Emergence and Strategic IntentSeptember 22, 2009 Leave a comment
Let’s start with an oversimplification of what a “traditional” client intervention might look like. Let’s understand the client to be an organization or a group of organizations wanting to do something together. Such an intervention is likely to focus on the group defining “who we are,” and very quickly following that up with “what to do.” The “what to do” is then followed by the articulation of a plan or strategy towards a mutually agreed upon goal. Ok – so let’s remember that we are oversimplifying the case!
How does this change when we start to do more work from an “emergence paradigm?” What happens when we start to work from a paradigm that defies the predictability of planning? The question of “who we are,” remains centrally important, the identity of the group holds it together and provides a frame for its shared intention. However, in an emergence paradigm the energy of attention is then focused on the articulation of a strategic intent. What is this group’s purpose and what is the most strategic path towards that purpose, but most important – what is this group’s intention and how will it manifest?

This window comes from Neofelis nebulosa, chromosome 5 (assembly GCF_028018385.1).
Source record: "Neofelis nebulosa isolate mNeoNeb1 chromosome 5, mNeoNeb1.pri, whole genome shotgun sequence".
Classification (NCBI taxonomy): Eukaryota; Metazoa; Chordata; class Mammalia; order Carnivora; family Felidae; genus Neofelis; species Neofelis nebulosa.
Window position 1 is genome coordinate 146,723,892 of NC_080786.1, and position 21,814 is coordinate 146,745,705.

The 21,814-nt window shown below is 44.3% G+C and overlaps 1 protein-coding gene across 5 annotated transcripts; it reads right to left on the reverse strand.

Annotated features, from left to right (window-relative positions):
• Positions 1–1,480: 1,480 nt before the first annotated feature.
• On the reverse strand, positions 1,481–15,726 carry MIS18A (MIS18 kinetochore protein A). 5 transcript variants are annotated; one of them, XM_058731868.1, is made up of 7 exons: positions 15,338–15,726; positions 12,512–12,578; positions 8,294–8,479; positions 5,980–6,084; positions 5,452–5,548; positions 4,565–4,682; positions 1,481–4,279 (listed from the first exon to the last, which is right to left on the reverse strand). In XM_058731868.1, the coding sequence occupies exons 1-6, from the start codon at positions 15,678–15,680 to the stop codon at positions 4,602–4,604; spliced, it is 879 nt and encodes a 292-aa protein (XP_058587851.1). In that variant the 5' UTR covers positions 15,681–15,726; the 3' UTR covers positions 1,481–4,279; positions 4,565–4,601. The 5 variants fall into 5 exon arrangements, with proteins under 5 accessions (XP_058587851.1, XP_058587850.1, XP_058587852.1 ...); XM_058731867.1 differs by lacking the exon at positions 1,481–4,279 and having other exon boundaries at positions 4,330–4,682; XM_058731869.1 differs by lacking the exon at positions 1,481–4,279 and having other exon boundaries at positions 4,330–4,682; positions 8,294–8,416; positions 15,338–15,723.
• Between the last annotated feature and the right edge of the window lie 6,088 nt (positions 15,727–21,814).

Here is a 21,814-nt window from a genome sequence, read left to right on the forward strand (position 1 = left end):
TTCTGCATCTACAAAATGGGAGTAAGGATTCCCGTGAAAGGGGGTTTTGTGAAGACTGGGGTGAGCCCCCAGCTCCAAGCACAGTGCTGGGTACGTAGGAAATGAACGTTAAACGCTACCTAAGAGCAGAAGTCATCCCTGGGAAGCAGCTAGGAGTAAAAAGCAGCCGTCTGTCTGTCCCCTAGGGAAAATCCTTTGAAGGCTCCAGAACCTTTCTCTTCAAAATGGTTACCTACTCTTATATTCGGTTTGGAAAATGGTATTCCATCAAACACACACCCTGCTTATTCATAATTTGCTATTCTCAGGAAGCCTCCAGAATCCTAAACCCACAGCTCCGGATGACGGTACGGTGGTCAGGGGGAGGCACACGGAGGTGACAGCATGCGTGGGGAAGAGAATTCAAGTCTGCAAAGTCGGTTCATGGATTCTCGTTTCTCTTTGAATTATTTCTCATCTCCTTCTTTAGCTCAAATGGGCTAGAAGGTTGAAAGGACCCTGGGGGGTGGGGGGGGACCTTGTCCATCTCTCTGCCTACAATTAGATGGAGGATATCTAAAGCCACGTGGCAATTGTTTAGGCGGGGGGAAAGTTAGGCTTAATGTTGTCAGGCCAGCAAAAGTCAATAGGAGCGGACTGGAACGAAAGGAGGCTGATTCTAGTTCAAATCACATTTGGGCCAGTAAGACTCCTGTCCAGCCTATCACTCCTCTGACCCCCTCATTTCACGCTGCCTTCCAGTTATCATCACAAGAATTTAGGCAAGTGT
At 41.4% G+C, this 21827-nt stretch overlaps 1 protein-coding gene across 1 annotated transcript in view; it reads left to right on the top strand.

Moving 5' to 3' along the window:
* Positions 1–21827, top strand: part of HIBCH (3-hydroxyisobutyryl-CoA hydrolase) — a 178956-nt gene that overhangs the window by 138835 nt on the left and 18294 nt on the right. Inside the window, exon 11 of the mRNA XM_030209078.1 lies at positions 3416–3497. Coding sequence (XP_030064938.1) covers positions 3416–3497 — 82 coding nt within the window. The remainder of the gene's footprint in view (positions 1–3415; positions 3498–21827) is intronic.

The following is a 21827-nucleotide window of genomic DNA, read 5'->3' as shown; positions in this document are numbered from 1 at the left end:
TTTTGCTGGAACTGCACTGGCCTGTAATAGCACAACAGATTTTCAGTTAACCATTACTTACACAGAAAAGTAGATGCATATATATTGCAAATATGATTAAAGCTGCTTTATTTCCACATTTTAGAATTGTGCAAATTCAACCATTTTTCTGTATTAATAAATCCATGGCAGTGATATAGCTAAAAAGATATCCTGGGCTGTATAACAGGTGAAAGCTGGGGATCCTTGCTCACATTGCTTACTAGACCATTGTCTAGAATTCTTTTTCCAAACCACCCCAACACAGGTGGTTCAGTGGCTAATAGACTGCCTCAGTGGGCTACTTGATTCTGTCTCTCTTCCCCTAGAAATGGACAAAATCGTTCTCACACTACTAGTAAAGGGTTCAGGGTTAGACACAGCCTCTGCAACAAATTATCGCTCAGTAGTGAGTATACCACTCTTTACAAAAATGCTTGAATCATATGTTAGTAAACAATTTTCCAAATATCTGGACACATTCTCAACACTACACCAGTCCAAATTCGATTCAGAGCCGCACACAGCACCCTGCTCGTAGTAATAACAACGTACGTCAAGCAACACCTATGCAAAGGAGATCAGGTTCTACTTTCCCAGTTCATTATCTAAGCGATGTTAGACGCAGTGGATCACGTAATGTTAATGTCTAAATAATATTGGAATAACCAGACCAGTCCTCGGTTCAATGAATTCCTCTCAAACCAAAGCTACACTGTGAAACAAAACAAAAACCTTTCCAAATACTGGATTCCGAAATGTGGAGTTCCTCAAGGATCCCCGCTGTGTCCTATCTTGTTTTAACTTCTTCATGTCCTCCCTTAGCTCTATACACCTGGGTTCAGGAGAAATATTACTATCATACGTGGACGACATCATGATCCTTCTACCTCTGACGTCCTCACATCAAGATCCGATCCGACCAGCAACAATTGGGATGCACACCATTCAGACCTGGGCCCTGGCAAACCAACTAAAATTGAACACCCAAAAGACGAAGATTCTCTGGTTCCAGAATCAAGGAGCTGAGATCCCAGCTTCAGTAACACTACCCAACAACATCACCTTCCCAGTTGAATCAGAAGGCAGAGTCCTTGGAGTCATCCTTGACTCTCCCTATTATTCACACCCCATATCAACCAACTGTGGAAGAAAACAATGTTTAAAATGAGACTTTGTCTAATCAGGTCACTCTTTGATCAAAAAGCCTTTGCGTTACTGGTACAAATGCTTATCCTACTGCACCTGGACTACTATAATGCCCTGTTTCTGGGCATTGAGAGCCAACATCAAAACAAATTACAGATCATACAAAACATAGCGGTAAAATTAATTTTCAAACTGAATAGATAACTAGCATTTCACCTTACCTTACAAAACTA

Answering the question of strategic intent demands that the group engage in the question of “how to be?” Which is always a deeper question than “what to do,” though this too has to be answered. How will we be together in order to manifest our strategic intent? How will we live in the world we are trying to build? What are ways to abide by the value that how we get there is as important as getting there?
The emergence paradigm demands that we work with complexity rather than try to compartmentalize it. There are tools for managing complexity as organizations or groups of organizations, and it is my intention to use this blog to continue exploring this approach and some of the tools that facilitate it. But for now, suffice it to say that our strategic intent becomes our organizing principle, and when done well, in a context of relationships and trust, it becomes the tool that allows us to invent new ways of being-with – and isn’t that what social change is all about?